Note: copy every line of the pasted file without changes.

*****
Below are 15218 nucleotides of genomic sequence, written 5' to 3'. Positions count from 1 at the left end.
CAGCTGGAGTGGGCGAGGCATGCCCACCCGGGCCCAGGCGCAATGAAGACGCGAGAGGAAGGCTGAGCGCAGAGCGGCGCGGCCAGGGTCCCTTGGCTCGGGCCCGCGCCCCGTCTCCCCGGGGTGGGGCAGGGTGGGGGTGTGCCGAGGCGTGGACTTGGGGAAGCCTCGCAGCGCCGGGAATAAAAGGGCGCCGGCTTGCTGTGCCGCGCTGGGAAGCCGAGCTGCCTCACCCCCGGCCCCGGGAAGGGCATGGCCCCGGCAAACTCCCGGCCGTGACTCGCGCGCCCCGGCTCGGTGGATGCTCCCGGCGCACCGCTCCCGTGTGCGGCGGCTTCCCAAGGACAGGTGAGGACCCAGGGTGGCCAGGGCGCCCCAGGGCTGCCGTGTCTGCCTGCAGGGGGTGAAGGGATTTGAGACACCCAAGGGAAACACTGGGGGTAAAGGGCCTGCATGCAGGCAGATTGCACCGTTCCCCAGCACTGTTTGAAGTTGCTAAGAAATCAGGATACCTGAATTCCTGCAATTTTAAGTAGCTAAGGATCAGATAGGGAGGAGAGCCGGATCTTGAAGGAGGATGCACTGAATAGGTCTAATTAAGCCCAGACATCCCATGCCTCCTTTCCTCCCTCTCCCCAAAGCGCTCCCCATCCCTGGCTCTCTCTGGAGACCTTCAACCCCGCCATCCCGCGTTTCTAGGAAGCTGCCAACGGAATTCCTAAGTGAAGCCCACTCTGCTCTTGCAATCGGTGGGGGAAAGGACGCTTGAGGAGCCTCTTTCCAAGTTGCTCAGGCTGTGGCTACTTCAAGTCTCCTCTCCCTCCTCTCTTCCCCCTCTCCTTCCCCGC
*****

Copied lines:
Below are 15218 nucleotides of genomic sequence, written 5' to 3'. Positions count from 1 at the left end.
CAGCTGGAGTGGGCGAGGCATGCCCACCCGGGCCCAGGCGCAATGAAGACGCGAGAGGAAGGCTGAGCGCAGAGCGGCGCGGCCAGGGTCCCTTGGCTCGGGCCCGCGCCCCGTCTCCCCGGGGTGGGGCAGGGTGGGGGTGTGCCGAGGCGTGGACTTGGGGAAGCCTCGCAGCGCCGGGAATAAAAGGGCGCCGGCTTGCTGTGCCGCGCTGGGAAGCCGAGCTGCCTCACCCCCGGCCCCGGGAAGGGCATGGCCCCGGCAAACTCCCGGCCGTGACTCGCGCGCCCCGGCTCGGTGGATGCTCCCGGCGCACCGCTCCCGTGTGCGGCGGCTTCCCAAGGACAGGTGAGGACCCAGGGTGGCCAGGGCGCCCCAGGGCTGCCGTGTCTGCCTGCAGGGGGTGAAGGGATTTGAGACACCCAAGGGAAACACTGGGGGTAAAGGGCCTGCATGCAGGCAGATTGCACCGTTCCCCAGCACTGTTTGAAGTTGCTAAGAAATCAGGATACCTGAATTCCTGCAATTTTAAGTAGCTAAGGATCAGATAGGGAGGAGAGCCGGATCTTGAAGGAGGATGCACTGAATAGGTCTAATTAAGCCCAGACATCCCATGCCTCCTTTCCTCCCTCTCCCCAAAGCGCTCCCCATCCCTGGCTCTCTCTGGAGACCTTCAACCCCGCCATCCCGCGTTTCTAGGAAGCTGCCAACGGAATTCCTAAGTGAAGCCCACTCTGCTCTTGCAATCGGTGGGGGAAAGGACGCTTGAGGAGCCTCTTTCCAAGTTGCTCAGGCTGTGGCTACTTCAAGTCTCCTCTCCCTCCTCTCTTCCCCCTCTCCTTCCCCGC